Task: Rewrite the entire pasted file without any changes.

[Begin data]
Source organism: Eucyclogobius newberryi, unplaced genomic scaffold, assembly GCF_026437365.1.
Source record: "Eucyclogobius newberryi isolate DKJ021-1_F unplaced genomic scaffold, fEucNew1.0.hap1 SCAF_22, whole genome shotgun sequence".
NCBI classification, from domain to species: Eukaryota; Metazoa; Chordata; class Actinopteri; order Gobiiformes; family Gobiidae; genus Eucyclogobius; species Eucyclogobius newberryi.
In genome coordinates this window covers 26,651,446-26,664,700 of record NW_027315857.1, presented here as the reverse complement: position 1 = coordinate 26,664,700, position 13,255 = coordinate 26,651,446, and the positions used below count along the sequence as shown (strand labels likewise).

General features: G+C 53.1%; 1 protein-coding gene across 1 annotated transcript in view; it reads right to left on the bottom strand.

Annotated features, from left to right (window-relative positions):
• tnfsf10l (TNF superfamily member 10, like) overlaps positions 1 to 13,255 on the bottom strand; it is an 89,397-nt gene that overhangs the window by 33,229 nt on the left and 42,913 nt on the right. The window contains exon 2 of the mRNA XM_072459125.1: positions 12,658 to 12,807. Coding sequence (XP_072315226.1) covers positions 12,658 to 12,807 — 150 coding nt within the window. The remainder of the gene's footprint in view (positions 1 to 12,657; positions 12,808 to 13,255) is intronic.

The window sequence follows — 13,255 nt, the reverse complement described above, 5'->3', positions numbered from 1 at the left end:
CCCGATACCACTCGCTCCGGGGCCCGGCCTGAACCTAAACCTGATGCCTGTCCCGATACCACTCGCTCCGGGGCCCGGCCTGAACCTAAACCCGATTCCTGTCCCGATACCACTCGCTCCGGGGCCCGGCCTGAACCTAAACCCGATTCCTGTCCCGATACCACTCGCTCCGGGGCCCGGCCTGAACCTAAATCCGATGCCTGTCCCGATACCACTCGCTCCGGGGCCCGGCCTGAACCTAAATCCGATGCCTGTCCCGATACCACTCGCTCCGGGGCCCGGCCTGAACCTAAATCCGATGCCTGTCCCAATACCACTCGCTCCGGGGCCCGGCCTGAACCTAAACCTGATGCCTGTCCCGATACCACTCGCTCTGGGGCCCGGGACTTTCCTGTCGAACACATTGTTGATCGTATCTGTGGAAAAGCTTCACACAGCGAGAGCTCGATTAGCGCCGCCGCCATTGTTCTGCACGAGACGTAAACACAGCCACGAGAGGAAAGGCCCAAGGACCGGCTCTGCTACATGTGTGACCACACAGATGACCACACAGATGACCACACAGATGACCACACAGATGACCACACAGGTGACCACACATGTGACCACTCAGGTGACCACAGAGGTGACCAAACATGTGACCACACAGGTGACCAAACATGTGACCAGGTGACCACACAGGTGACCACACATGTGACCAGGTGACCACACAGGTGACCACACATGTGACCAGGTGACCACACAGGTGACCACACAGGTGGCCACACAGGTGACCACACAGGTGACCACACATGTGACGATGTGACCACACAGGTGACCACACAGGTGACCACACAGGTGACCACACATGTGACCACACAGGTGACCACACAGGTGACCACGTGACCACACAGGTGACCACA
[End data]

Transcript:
Source organism: Eucyclogobius newberryi, unplaced genomic scaffold, assembly GCF_026437365.1.
Source record: "Eucyclogobius newberryi isolate DKJ021-1_F unplaced genomic scaffold, fEucNew1.0.hap1 SCAF_22, whole genome shotgun sequence".
NCBI classification, from domain to species: Eukaryota; Metazoa; Chordata; class Actinopteri; order Gobiiformes; family Gobiidae; genus Eucyclogobius; species Eucyclogobius newberryi.
In genome coordinates this window covers 26,651,446-26,664,700 of record NW_027315857.1, presented here as the reverse complement: position 1 = coordinate 26,664,700, position 13,255 = coordinate 26,651,446, and the positions used below count along the sequence as shown (strand labels likewise).

General features: G+C 53.1%; 1 protein-coding gene across 1 annotated transcript in view; it reads right to left on the bottom strand.

Annotated features, from left to right (window-relative positions):
• tnfsf10l (TNF superfamily member 10, like) overlaps positions 1 to 13,255 on the bottom strand; it is an 89,397-nt gene that overhangs the window by 33,229 nt on the left and 42,913 nt on the right. The window contains exon 2 of the mRNA XM_072459125.1: positions 12,658 to 12,807. Coding sequence (XP_072315226.1) covers positions 12,658 to 12,807 — 150 coding nt within the window. The remainder of the gene's footprint in view (positions 1 to 12,657; positions 12,808 to 13,255) is intronic.

The window sequence follows — 13,255 nt, the reverse complement described above, 5'->3', positions numbered from 1 at the left end:
CCCGATACCACTCGCTCCGGGGCCCGGCCTGAACCTAAACCTGATGCCTGTCCCGATACCACTCGCTCCGGGGCCCGGCCTGAACCTAAACCCGATTCCTGTCCCGATACCACTCGCTCCGGGGCCCGGCCTGAACCTAAACCCGATTCCTGTCCCGATACCACTCGCTCCGGGGCCCGGCCTGAACCTAAATCCGATGCCTGTCCCGATACCACTCGCTCCGGGGCCCGGCCTGAACCTAAATCCGATGCCTGTCCCGATACCACTCGCTCCGGGGCCCGGCCTGAACCTAAATCCGATGCCTGTCCCAATACCACTCGCTCCGGGGCCCGGCCTGAACCTAAACCTGATGCCTGTCCCGATACCACTCGCTCTGGGGCCCGGGACTTTCCTGTCGAACACATTGTTGATCGTATCTGTGGAAAAGCTTCACACAGCGAGAGCTCGATTAGCGCCGCCGCCATTGTTCTGCACGAGACGTAAACACAGCCACGAGAGGAAAGGCCCAAGGACCGGCTCTGCTACATGTGTGACCACACAGATGACCACACAGATGACCACACAGATGACCACACAGATGACCACACAGGTGACCACACATGTGACCACTCAGGTGACCACAGAGGTGACCAAACATGTGACCACACAGGTGACCAAACATGTGACCAGGTGACCACACAGGTGACCACACATGTGACCAGGTGACCACACAGGTGACCACACATGTGACCAGGTGACCACACAGGTGACCACACAGGTGGCCACACAGGTGACCACACAGGTGACCACACATGTGACGATGTGACCACACAGGTGACCACACAGGTGACCACACAGGTGACCACACATGTGACCACACAGGTGACCACACAGGTGACCACGTGACCACACAGGTGACCACA